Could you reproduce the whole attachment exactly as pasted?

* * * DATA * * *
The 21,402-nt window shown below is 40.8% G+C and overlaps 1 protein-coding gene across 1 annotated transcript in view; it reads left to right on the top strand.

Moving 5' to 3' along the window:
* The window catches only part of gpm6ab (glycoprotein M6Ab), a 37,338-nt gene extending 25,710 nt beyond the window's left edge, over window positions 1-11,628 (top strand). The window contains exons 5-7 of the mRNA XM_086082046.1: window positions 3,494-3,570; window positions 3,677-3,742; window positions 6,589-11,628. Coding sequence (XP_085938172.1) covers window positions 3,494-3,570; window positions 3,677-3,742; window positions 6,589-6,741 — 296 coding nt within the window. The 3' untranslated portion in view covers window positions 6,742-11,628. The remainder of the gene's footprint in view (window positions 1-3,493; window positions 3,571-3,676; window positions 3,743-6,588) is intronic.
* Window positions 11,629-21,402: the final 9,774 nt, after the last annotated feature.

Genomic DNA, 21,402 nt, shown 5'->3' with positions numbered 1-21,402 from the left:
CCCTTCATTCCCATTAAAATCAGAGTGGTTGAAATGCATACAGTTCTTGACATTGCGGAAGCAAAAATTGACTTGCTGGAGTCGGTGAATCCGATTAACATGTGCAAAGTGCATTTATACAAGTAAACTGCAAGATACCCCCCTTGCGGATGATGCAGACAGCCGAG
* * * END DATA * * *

The 21,402-nt window shown below is 40.8% G+C and overlaps 1 protein-coding gene across 1 annotated transcript in view; it reads left to right on the top strand.

Moving 5' to 3' along the window:
* The window catches only part of gpm6ab (glycoprotein M6Ab), a 37,338-nt gene extending 25,710 nt beyond the window's left edge, over window positions 1-11,628 (top strand). The window contains exons 5-7 of the mRNA XM_086082046.1: window positions 3,494-3,570; window positions 3,677-3,742; window positions 6,589-11,628. Coding sequence (XP_085938172.1) covers window positions 3,494-3,570; window positions 3,677-3,742; window positions 6,589-6,741 — 296 coding nt within the window. The 3' untranslated portion in view covers window positions 6,742-11,628. The remainder of the gene's footprint in view (window positions 1-3,493; window positions 3,571-3,676; window positions 3,743-6,588) is intronic.
* Window positions 11,629-21,402: the final 9,774 nt, after the last annotated feature.

Genomic DNA, 21,402 nt, shown 5'->3' with positions numbered 1-21,402 from the left:
CCCTTCATTCCCATTAAAATCAGAGTGGTTGAAATGCATACAGTTCTTGACATTGCGGAAGCAAAAATTGACTTGCTGGAGTCGGTGAATCCGATTAACATGTGCAAAGTGCATTTATACAAGTAAACTGCAAGATACCCCCCTTGCGGATGATGCAGACAGCCGAG